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I am trying to copy files over SSH, but cannot use scp due to not knowing the exact filename that I need. Although small binary files and text files transfer fine, large binary files get altered. Here is the file on the server:

remote$ ls -la
-rw-rw-r--  1 user user 244970907 Aug 24 11:11 foo.gz
remote$ md5sum foo.gz 
9b5a44dad9d129bab52cbc6d806e7fda foo.gz

Here is the file after I've moved it over:

local$ time ssh me@server.com -t 'cat /path/to/foo.gz' > latest.gz

real    1m52.098s
user    0m2.608s
sys     0m4.370s
local$ md5sum latest.gz
76fae9d6a4711bad1560092b539d034b  latest.gz

local$ ls -la
-rw-rw-r--  1 dotancohen dotancohen 245849912 Aug 24 18:26 latest.gz

Note that the downloaded file is bigger than the one on the server! However, if I do the same with a very small file, then everything works as expected:

remote$ echo "Hello" | gzip -c > hello.txt.gz
remote$ md5sum hello.txt.gz
08bf5080733d46a47d339520176b9211  hello.txt.gz

local$ time ssh me@server.com -t 'cat /path/to/hello.txt.gz' > hi.txt.gz

real 0m3.041s user 0m0.013s sys 0m0.005s

local$ md5sum hi.txt.gz
08bf5080733d46a47d339520176b9211  hi.txt.gz

Both file sizes are 26 bytes in this case.

Why might small files transfer fine, but large files get some bytes added to them?

share|improve this question
8  
It's the -t option, which breaks the transfer. Don't use -t or -T, unless you need them for a very specific reason. The default works in the vast majority of cases, so those options are very rarely needed. –  kasperd Aug 24 at 21:15
2  
Never thought I'd say this in this century, but you may want to try uuencode and uudecode if ssh -t cat is the only way to transfer files. –  Mark Plotnick Aug 25 at 2:49

2 Answers 2

up vote 31 down vote accepted

The linefeed character (also known as newline or \n) is the one that when sent to a terminal tells the terminal to move its cursor down.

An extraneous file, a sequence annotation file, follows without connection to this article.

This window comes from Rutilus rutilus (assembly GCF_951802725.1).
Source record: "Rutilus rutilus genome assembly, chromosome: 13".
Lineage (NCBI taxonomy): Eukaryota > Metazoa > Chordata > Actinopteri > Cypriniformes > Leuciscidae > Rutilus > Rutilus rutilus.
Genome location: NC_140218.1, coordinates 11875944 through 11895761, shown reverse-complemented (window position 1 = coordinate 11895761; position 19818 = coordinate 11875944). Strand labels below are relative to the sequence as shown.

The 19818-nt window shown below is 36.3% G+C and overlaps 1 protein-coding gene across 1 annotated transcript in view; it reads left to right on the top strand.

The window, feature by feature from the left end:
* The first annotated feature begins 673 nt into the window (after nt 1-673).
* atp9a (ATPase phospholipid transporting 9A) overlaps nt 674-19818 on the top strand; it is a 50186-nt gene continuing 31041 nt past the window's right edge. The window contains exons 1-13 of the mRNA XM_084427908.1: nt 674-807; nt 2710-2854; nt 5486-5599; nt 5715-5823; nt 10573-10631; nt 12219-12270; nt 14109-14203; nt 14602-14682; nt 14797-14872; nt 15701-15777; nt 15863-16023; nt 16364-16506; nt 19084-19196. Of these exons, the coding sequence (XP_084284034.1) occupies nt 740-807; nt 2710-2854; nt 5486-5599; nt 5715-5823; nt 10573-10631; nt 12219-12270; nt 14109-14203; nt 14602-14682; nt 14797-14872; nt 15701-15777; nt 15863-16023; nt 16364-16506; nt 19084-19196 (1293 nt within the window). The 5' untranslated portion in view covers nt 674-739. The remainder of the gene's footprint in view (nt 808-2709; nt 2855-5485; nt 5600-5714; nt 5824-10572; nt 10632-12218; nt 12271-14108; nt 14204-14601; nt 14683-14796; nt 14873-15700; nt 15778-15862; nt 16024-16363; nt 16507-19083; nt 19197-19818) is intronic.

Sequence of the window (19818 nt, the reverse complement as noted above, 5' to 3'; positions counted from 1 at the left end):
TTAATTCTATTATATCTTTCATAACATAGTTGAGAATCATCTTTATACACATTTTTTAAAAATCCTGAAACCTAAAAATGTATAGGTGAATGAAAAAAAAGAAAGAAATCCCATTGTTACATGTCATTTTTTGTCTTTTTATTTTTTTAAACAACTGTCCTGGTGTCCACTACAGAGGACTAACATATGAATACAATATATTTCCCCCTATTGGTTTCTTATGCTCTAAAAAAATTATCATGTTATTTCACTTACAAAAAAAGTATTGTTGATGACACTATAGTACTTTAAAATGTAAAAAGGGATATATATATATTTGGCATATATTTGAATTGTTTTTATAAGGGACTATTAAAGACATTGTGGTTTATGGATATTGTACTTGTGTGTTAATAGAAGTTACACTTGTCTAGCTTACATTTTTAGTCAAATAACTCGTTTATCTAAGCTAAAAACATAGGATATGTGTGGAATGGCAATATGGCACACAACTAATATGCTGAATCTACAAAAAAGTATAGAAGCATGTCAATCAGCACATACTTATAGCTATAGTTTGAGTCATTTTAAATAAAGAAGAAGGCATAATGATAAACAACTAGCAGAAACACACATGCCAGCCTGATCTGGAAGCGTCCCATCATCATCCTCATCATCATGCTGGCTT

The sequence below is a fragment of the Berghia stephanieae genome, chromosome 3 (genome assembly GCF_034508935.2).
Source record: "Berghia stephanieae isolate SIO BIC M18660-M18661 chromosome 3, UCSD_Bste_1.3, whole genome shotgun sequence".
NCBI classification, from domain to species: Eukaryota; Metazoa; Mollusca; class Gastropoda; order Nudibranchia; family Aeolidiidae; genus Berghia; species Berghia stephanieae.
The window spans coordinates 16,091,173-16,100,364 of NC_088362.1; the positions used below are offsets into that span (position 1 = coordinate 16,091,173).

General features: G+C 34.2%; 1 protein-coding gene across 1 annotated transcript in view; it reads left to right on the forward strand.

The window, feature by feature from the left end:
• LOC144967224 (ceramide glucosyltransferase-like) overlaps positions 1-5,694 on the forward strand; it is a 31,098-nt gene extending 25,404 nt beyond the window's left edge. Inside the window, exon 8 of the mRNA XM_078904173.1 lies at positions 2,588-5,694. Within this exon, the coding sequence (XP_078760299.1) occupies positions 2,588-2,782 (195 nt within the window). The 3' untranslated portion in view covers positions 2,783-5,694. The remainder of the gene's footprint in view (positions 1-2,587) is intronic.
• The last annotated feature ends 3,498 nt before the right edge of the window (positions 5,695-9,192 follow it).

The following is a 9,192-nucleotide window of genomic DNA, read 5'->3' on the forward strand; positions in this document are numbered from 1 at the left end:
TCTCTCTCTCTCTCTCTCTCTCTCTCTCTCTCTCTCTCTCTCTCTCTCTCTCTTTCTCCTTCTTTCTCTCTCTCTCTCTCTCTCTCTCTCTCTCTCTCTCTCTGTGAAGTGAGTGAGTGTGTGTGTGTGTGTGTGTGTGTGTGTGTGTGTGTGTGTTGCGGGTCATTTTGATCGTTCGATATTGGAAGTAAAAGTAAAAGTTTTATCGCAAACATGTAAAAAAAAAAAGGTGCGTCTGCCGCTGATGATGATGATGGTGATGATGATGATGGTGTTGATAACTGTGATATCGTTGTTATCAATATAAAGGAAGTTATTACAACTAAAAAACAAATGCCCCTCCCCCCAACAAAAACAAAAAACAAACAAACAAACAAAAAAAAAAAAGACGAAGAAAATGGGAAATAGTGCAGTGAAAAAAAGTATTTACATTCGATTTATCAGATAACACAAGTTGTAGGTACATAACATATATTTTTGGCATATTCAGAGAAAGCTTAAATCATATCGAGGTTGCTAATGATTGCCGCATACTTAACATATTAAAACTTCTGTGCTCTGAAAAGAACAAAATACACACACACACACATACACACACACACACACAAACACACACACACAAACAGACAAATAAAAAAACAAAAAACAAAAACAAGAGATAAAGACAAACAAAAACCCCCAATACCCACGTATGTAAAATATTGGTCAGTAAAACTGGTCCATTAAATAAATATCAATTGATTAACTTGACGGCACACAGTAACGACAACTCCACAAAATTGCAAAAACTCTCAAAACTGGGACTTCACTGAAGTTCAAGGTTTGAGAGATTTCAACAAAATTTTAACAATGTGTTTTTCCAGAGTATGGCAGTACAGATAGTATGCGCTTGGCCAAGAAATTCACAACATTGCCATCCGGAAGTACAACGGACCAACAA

Yet, when you run seq 3 in a terminal, that is where seq writes 1\n2\n3\n to something like /dev/pts/0, you don't see:

1
 2
  3

but

1
2
3

Why is that?

Actually, when seq 3 (or ssh host seq 3 for that matter) writes 1\n2\n3\n, the terminal sees 1\r\n2\r\n3\r\n. That is, the line-feeds have been translated to carriage-return (upon which terminals move their cursor back to the left of the screen) and line-feed.

That is done by the terminal device driver. More exactly, by the line-discipline of the terminal (or pseudo-terminal) device, a software module that resides in the kernel.

You can control the behaviour of that line discipline with the stty command. The translation of LF -> CRLF is turned on with

stty onlcr

(which is generally enabled by default). You can turn it off with:

stty -onlcr

Or you can turn all output processing off with:

stty -opost

If you do that and run seq 3, you'll then see:

$ stty -onlcr; seq 3
1
 2
  3

as expected.

Now, when you do:

seq 3 > some-file

seq is no longer writing to a terminal, it's writing into a file, there's no translation being done. So some-file does contain 1\n2\n3\n. The translation is only done when writing to a terminal device. And it's only done for display.

similarly, when you do:

ssh host seq 3

ssh is writing 1\n2\n3\n regardless of what ssh's output goes to.

What actually happens is that the seq 3 command is run on host with its stdout redirected to a pipe. The ssh server on host reads the other end of the pipe and send it over the encrypted channel to your ssh client and the ssh client writes it onto its stdout, in your case a pseudo-terminal device, where LFs are translated to CRLF for display.

Many interactive applications behave differently when their stdout is not a terminal. For instance, if you run:

ssh host vi

vi doesn't like it, it doesn't like its output going to a pipe. It thinks it's not talking to a device that is able to understand cursor positioning escape sequences for instance.

So ssh has the -t option for that. With that option, the ssh server on host creates a pseudo-terminal device and makes that the stdout (and stdin, and stderr) of vi. What vi writes on that terminal device goes through that remote pseudo-terminal line discipline and is read by the ssh server and sent over the encrypted channel to the ssh client. It's the same as before except that instead of using a pipe, the ssh server uses a pseudo-terminal.

The other difference is that on the client side, the ssh client sets the terminal in raw mode. That means that no translation is done there (opost is disabled and also other input-side behaviours). For instance, when you type Ctrl-C, instead of interrupting ssh, that ^C character is sent to the remote side, where the line discipline of the remote pseudo-terminal sends the interrupt to the remote command.

When you do:

ssh -t host seq 3

seq 3 writes 1\n2\n3\n to its stdout, which is a pseudo-terminal device. Because of onlcr, that gets translated on host to 1\r\n2\r\n3\r\n and sent to you over the encrypted channel. On your side there is no translation (onlcr disabled), so 1\r\n2\r\n3\r\n is displayed untouched (because of the raw mode) and correctly on the screen of your terminal emulator.